Her crying changed to mocking laughter, and then Elkheart’s heart seized as he realized he had been tricked. He tried to fire his rifle, but it jammed. He tossed the gun and pulled out his knife. He challenged the fog, “Show yourself!”

From above, hot, blistering air heated Elkheart’s scalp. Something wet and sticky hit the nape of his neck, oozing down his back. He tilted his head up toward the tree and saw a large mouth with a rack of fangs. A shadowy thing was hanging upside down from the branches. Its hands gripped Elkheart by the throat, lifting him high into the air. He released a warrior’s howl and stabbed at the beast with his knife. Elongated fingers noosed around his throat, choking off his air. His dangling legs kicked the tree. His beloved knife fell from his limp hand. As the forest went black, Jon Elkheart heard the lost spirits of his ancestors calling him deeper into the cold and visceral darkness of Macâya Forest.






 My shrink says the best way to face your fears is to go back to your roots. To return to the time before innocence was lost. Before a child’s mind witnessed something so horrific that it was forever scarred. The moment of trauma is where the healing journey must begin. But I fear if I dig up my past, the horror will be there waiting for me.

Detective Alex Winterbone

From the novel The Ghosts of Winterbone

by Kyle Elkheart



Chapter One


 “Fear wears many skins…” a raspy voice whispered into Kyle Elkheart’s ear while he was sleeping. Cold fingers touched his cheek. “Kyle, wake up…”

He opened his eyes to the dark and saw the blurry outline of someone standing over him. Before Kyle could react, hands gripped his throat, choking. He jerked up in bed and swung blindly, but his fists struck nothing but air.

The hands released his neck. A shadowy shape backed away, merging with the darkness that concealed Kyle’s bedroom.

“Who’s there?” He pushed a set of buttons on the wall, hoping to turn on the lights. Instead, his TV flashed on a channel with white noise and the automatic curtains began to open. Gray light poured in through the high-rise apartment windows. Kyle’s visitor retreated with the shadows to the far corner of the bedroom. Then, like so many mornings before, the ghost sank into the wall.

It’s just another bad dream, Kyle tried to convince himself as he rubbed his aching neck. The feeling that someone’s icy hands had gripped his throat wouldn’t go away. More and more, his nightmares were crossing over into the waking world. Usually Kyle heard noises or saw movement out of the corner of his eye. This was the first time his haunter had tried to physically harm him. What the hell’s happening to me? Kyle lay back in bed, staring up at the ceiling.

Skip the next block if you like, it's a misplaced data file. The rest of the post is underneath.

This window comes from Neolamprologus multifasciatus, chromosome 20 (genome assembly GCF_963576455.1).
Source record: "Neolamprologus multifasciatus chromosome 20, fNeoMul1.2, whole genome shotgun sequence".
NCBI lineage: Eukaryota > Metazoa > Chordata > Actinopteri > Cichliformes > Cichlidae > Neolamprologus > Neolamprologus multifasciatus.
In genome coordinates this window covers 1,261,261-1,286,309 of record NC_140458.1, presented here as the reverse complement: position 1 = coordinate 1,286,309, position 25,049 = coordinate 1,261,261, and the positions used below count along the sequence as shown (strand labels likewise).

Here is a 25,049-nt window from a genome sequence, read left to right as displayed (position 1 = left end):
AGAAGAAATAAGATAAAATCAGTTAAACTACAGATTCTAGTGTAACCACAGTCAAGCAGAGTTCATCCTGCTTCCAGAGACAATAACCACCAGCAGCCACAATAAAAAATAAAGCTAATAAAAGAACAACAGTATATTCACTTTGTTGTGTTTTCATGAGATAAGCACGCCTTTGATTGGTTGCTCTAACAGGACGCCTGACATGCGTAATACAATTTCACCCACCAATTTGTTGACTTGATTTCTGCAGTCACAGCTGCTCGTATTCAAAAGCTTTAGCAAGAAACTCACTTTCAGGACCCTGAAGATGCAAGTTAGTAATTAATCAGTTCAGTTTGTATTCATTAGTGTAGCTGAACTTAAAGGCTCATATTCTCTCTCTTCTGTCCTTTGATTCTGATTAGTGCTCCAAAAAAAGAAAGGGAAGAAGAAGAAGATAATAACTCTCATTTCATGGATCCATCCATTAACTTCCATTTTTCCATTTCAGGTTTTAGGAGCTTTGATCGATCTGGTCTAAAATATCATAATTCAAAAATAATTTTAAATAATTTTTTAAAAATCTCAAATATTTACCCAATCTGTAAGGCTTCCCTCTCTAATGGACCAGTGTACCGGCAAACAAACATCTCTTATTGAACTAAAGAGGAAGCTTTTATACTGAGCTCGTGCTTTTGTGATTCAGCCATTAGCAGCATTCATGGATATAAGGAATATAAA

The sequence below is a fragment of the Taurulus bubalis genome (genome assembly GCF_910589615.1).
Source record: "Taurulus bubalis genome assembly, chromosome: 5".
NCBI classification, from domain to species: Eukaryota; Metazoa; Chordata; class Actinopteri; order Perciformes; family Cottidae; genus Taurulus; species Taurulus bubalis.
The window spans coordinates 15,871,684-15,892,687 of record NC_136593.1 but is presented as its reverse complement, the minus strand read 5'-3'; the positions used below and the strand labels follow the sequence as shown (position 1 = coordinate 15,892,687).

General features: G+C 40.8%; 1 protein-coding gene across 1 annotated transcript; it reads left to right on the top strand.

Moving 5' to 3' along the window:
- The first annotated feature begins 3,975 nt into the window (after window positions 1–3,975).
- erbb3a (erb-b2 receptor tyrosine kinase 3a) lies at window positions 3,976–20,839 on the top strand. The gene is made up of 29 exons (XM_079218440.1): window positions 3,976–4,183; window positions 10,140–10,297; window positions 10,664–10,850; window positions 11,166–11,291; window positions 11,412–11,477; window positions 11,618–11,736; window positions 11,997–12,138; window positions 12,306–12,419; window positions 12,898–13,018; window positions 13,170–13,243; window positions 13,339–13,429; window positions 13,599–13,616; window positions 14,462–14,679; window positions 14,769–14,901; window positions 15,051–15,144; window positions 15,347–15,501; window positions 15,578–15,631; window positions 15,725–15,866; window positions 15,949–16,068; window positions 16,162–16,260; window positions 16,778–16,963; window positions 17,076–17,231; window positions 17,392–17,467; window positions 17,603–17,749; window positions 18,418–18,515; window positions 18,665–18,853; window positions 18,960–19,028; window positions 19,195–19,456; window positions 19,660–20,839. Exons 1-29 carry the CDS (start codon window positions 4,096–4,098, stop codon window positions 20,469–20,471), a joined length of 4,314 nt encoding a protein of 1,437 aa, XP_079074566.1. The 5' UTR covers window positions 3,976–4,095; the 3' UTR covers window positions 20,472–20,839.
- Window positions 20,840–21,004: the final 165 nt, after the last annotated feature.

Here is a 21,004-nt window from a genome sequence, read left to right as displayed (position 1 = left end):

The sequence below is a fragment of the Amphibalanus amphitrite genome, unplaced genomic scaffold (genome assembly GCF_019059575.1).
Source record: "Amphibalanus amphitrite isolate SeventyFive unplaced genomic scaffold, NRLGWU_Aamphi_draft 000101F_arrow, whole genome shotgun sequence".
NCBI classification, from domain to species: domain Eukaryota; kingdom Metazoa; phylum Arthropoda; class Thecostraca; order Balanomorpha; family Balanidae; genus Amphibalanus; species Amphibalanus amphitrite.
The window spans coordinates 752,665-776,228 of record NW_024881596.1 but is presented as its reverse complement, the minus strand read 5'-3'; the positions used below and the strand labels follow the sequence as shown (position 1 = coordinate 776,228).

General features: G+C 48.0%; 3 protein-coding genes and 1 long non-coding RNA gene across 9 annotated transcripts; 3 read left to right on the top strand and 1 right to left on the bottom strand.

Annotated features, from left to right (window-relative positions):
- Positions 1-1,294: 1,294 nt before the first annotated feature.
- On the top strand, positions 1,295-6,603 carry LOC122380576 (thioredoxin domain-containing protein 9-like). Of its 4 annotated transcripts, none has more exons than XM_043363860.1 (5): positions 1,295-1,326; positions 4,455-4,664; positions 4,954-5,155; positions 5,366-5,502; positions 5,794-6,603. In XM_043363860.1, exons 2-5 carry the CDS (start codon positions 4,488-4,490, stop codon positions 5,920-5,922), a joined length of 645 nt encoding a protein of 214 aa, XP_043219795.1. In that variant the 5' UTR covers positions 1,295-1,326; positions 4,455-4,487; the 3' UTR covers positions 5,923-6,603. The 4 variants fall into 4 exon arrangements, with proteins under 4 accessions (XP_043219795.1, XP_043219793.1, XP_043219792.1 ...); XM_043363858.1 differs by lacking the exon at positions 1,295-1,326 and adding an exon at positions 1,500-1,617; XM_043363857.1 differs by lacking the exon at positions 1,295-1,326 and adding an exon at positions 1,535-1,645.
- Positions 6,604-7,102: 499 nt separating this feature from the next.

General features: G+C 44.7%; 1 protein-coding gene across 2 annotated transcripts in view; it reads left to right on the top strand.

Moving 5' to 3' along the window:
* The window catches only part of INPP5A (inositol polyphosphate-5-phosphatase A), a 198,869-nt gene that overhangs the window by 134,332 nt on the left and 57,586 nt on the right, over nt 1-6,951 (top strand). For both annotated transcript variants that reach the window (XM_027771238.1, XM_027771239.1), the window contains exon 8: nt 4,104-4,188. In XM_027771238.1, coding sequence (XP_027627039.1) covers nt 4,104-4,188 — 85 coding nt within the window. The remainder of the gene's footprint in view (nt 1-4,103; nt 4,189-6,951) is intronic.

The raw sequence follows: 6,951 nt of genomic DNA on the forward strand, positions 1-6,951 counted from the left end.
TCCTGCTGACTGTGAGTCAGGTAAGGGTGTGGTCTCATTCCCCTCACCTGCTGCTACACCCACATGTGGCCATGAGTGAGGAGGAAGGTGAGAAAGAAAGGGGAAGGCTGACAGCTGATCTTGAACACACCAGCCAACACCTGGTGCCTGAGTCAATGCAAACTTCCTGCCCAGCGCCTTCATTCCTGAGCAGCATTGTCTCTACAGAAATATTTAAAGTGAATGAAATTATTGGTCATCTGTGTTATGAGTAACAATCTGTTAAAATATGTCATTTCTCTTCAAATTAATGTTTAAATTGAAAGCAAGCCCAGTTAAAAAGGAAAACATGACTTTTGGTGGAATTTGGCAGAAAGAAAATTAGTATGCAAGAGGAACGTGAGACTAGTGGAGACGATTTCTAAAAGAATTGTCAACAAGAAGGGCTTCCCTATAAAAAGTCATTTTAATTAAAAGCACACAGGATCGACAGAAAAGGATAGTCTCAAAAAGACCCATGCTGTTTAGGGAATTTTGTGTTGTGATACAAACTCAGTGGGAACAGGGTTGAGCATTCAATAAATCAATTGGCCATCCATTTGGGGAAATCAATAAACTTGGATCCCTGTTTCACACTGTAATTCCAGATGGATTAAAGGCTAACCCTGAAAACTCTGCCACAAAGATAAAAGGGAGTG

At 6:00 a.m. the alarm radio blared and a DJ spoke like he was high on Starbucks. “Goooood morninggggg, Seattle! You’re waking up with Rowdy Roscoe! Forecast for today is fog and rain! The weather may be gloomy, but you don’t have to be—”

Kyle hit the off button, groaning. He started to call his shrink to tell her about the nightmare that had awakened him, but then hung up. He already knew what Dr. Norberg would say: “The ghost is a figment of your imagination, Kyle. Keep journaling and we’ll talk about it on Tuesday.”

He got up and went to the bathroom sink. A reflection with mussed brown hair and a three-day beard stared back at him. He couldn’t believe that last night he had gone out onto the balcony, looked over the rail and imagined what it would be like to free-fall out of his miserable life. He had two voices battling inside his head—one telling him to jump, the other urging him not to give up. After nearly teetering over from vertigo, he had stepped away from the edge and gone back inside. This morning the memory frightened him. What the hell was I thinking? But last night had been a turning point. Kyle was determined to get his life back on course before his shrink sent him to the nuthouse or his haunter convinced him death was the best option.

“You’re not going to waste another day,” Kyle said to the man in the mirror. “No more feeling sorry for yourself.”

He started his wake-up routine with twenty minutes on the treadmill. Streamers of rain trickled down the floor-to-ceiling window. Living in a corner apartment on the fifteenth floor, he had a spectacular view of downtown Seattle and the main harbor, Elliot Bay. Another gray storm enshrouded the seaport city. “Great,” Kyle muttered. He had planned to drive to Lake Union and go kayaking. “Another day trapped indoors.”